The jump from first to second year will hit you like 15,000 tonnes of bricks
I wish I could go back in time and give a more accurate response to anyone who kindly told me that the first year of university would be the worst: I’d like to guffaw in their ridiculous lil faces. My response now would be precisely this: ‘hahahahahhahahahhahahahahahahahahaha. Yeah good one, gimme another joke to laugh at’. The jump from A-Levels to university was not half as disgustingly stress-breakdown inducing as the jump between first and second year. It would be no exaggeration to say that I’ve spent the majority of second year genuinely wanting to quit university- it has been absolutely hellish. The workload is impossibly unattainable, and that’s before you even glance at the ‘secondary reading’ lists for English students; the pressure to achieve nothing but firsts at a Russell Group makes you want to quit uni quicker than saying ‘bachelor of arts’; and just you try keeping up a fulfilling social life amongst essays, exams, adulting and internships. Please never feel like you’re the only one who’s on the verge of quitting uni and living in a hole somewhere, bc I too feel u pal, I too feel ya.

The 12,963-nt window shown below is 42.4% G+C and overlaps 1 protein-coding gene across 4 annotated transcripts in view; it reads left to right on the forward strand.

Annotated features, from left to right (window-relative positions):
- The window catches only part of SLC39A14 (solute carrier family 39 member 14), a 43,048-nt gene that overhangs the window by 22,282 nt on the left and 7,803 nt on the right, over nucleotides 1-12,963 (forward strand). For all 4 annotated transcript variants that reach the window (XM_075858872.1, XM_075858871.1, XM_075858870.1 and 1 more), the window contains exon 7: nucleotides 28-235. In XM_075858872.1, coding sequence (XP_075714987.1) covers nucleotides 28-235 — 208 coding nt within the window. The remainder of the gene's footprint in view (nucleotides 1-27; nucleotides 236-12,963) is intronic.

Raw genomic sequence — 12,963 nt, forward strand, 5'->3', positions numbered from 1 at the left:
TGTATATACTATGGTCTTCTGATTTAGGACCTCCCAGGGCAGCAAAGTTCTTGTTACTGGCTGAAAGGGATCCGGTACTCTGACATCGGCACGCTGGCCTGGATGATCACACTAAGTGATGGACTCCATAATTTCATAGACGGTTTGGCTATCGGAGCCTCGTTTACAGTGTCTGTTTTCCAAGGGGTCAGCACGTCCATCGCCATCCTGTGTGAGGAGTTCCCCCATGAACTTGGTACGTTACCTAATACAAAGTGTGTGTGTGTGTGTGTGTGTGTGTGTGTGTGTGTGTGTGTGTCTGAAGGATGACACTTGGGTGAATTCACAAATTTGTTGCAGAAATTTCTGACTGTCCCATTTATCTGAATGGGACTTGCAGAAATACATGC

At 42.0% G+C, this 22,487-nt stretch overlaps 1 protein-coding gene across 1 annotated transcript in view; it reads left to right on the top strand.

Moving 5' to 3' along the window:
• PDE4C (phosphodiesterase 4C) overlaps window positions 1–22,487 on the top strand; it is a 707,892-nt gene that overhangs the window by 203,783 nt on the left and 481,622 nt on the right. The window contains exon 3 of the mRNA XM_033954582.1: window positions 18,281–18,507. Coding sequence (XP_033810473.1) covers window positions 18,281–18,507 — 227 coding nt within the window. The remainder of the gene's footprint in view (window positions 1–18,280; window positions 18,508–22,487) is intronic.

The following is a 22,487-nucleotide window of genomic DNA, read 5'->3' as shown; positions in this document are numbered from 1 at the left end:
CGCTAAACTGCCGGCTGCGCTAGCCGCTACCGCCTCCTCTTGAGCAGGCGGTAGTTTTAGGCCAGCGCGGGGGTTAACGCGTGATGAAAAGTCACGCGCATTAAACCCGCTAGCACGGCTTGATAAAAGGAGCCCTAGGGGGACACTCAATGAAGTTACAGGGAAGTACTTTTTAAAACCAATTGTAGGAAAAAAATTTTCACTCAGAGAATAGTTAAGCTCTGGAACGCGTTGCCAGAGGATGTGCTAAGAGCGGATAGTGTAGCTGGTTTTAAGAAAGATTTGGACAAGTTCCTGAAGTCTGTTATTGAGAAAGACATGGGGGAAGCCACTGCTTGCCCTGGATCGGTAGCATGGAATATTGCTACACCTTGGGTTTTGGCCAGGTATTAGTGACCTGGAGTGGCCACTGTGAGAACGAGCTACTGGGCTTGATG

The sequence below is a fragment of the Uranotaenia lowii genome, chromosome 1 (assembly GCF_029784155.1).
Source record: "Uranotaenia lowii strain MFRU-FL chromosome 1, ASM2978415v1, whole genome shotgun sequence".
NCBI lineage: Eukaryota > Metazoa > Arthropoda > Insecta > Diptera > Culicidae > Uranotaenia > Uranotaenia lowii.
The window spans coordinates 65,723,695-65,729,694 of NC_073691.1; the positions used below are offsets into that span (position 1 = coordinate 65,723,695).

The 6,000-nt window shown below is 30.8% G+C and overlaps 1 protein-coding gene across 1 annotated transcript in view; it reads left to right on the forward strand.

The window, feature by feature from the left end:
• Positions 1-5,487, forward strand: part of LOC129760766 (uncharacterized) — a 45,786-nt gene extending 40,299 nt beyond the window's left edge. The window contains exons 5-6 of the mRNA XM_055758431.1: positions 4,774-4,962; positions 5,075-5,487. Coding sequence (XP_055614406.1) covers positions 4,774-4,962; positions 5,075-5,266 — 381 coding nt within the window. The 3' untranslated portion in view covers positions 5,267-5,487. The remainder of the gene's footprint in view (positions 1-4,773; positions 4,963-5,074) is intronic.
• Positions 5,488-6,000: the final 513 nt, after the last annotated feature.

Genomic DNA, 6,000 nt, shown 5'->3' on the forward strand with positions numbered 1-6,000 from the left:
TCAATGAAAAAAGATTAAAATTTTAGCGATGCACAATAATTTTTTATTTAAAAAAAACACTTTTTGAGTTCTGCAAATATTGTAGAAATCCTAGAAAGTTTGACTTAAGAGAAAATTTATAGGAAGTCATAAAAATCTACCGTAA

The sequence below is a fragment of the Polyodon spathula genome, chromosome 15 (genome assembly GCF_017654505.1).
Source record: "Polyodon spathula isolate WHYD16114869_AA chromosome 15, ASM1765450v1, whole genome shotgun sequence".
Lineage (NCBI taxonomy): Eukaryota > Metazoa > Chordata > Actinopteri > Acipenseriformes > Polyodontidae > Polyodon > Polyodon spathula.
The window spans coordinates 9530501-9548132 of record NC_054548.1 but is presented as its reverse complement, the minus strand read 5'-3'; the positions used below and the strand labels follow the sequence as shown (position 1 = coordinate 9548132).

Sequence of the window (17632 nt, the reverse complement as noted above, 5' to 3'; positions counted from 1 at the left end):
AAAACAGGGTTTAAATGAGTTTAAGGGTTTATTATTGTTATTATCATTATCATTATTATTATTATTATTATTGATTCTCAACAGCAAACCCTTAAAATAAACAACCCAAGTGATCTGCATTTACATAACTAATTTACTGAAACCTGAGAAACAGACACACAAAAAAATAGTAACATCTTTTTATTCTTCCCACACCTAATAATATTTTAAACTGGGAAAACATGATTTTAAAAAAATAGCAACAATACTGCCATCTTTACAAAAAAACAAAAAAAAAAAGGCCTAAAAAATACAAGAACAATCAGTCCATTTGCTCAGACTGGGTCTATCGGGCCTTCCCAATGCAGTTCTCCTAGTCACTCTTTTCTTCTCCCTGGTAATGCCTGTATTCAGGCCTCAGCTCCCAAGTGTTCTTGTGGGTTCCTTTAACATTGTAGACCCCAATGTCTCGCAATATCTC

You will have a stress-induced breakdown at least twice a week
It’s kinda funny to look back on, but the amount of times me and my pals have perpetually sobbed, laugh-cried and hopelessly despaired at the stress life at a Russell Group puts you under is enough to make the happiest of people just a little bit sad. House conversations usually revolve around the impossibility of attempting to maintain social lives, the stress of trying to find an internship over summer and how the latest essay is making us cry on the daily. Once it’s over, you can look back on it with a fond, rose-tinted pride that you got through some of the hardest months, but when you’re in the thick of it, God help u.
Don’t let a third year tell you you don’t even know stress yet